Auburn City Council OKs $2.8M sewer pipeline deal points
The City of Auburn’s next round of regional sewer negotiations with Placer County and the City of Lincoln is set to kick into gear, albeit on a smaller scale than before.
The Auburn City Council voted 3-1 to approve a set of deal points for buying capacity in a common sewer pipeline with Placer County on Monday, and the stipulations for agreements with the county and Lincoln will now be sent for their review.
Auburn’s buy-in for the common section of pipeline, which runs about four miles along parts of Highway 193 and Virginia Town Road, is estimated at $2.8 million. That would mean an annual rate increase of $30 for a single family residence beyond the consumer price index adjustment.
The common pipeline would leave the door open for Auburn to fully participate in the regional sewer project in the future, although that would come with an estimated $35 million price tag.
City Councilman Dr. Bill Kirby said buying capacity in the common line is in no way supporting Lincoln and Placer County’s regional project, but it is insurance in case Auburn’s plant that is currently in compliance cannot keep up with future regulations.
“I think it’s critical for the future of Auburn. Because we never really had an issue with our capacity, it’s really whether or not we can meet the standards down the road,” Kirby said. “If the numbers come in as advertised … I think it’s a cheap buy-in when you look at the possibility that 10, 15 years down the road we may not be able to meet those standards.”
For Auburn to fully enter the project, it demanded about $18 million in outside funding to keep rates stable, but Placer County rejected the city’s deal points on March 12 and instead extended an offer to reserve capacity in the common line.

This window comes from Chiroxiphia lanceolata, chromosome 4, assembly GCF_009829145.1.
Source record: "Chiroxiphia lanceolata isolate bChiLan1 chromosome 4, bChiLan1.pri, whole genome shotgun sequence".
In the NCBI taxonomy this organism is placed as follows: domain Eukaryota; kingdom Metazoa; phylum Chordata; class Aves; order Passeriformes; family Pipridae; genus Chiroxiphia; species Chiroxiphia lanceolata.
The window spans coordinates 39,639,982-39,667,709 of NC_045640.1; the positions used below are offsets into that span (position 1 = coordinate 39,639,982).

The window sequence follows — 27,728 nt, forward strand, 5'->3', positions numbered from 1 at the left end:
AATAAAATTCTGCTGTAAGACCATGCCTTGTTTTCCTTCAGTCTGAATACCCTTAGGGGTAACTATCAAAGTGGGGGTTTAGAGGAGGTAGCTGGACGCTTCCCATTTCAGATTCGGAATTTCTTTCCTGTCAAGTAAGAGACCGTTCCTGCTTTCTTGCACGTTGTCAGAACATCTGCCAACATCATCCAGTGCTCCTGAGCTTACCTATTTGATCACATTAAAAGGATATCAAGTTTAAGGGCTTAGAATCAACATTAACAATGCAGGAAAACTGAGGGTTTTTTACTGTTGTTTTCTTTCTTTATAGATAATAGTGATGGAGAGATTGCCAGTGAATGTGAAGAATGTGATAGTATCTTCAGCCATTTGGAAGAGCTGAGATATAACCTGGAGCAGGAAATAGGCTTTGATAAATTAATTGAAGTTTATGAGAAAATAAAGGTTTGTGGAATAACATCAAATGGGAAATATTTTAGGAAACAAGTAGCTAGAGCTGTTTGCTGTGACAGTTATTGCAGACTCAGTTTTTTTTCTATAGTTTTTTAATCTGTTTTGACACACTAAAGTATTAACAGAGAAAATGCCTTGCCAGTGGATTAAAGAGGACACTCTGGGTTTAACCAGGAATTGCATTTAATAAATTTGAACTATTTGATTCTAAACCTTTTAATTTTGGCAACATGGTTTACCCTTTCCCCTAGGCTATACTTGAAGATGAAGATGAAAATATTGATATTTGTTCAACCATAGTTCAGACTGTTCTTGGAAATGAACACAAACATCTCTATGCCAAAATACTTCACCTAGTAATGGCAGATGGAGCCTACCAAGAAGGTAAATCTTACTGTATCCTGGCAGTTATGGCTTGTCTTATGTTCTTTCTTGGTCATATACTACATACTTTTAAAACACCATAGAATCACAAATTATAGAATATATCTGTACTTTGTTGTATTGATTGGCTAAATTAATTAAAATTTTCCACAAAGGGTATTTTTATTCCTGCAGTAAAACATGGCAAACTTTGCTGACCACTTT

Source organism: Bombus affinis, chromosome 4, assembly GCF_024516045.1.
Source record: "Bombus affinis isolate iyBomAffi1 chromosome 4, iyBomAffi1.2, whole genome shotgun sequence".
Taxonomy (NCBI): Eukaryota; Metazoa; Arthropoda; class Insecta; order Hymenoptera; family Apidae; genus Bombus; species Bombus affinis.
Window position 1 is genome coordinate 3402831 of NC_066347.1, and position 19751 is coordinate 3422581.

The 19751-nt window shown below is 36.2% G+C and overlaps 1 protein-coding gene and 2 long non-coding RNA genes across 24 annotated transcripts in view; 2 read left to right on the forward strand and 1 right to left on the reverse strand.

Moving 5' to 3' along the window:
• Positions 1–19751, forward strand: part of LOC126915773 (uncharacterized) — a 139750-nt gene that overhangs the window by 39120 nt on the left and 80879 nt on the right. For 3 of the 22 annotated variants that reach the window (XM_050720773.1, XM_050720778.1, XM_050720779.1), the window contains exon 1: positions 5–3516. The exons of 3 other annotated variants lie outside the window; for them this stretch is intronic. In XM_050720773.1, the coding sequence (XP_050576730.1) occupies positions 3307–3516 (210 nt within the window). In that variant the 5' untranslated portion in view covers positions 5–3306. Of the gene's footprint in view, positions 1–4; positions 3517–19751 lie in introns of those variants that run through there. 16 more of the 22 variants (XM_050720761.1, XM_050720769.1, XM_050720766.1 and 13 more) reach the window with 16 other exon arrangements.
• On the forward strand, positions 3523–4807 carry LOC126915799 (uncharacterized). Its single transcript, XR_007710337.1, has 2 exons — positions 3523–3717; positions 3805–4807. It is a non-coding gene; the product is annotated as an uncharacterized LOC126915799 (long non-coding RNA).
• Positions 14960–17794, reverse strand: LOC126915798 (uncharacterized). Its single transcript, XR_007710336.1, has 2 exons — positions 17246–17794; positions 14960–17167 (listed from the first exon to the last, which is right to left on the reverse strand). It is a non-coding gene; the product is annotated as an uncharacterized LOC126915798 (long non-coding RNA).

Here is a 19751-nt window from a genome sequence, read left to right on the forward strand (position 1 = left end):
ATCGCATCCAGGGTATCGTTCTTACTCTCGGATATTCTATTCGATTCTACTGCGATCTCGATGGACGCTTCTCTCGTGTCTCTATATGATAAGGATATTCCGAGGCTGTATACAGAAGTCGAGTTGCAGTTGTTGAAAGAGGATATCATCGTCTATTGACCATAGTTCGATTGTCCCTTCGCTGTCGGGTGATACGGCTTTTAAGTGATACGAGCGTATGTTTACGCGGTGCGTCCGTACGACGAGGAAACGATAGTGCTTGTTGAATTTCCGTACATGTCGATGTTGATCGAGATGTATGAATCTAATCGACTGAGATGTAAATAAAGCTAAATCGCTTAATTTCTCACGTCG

Mayor Kevin Hanley voted against the common pipeline deal points, and Councilman Mike Holmes was absent from the meeting.
Hanley has been outspoken against the regional sewer project, criticizing its lack of a joint powers authority, lack of evidence that shows Auburn would benefit from economies of scale and lack of “true” cost and savings sharing.
“Because these basic things have not been agreed to, I don’t want to waste $2.8 million on a flawed structure,” he said.
An agreement on costs and reserved capacity between Auburn and Placer County would need to be reached before July, according to Bernie Schroeder, Auburn public works director.
Auburn would likely reimburse Placer County for the upsizing of the common pipeline as work is completed during the two-year construction period. The county would fund the City of Lincoln’s construction of it, according to the staff report.
A clause is being added so that if Lincoln were to block the sale or lease of the capacity, then it would refund Auburn’s buy-in with interest.
Anyone looking to buy Auburn’s capacity in the future would have to have a separate environmental review performed before it could connect to the pipe between Auburn and Lincoln, Schroeder said.
Physical constraints would limit future developers’ ability to connect, she said, because of how the pipe is designed and the topography of the land.
Auburn’s reserved capacity would be 2.5 million gallons per day on average and peak at 5.2 million. Those flows would allow for future growth in the city to accommodate about 10,500 equivalent dwelling units, or EDUs, compared to its current level of 6,562 EDUs.
The deal points also stipulate that a joint powers authority would be created within five years of the date Auburn buys in to the common pipeline.
Auburn is also requesting a study to determine what its connection fee would be if the city chooses to connect to Lincoln’s plant.
Jon Schultz can be reached at firstname.lastname@example.org. Follow him on Twitter @Jon_AJNews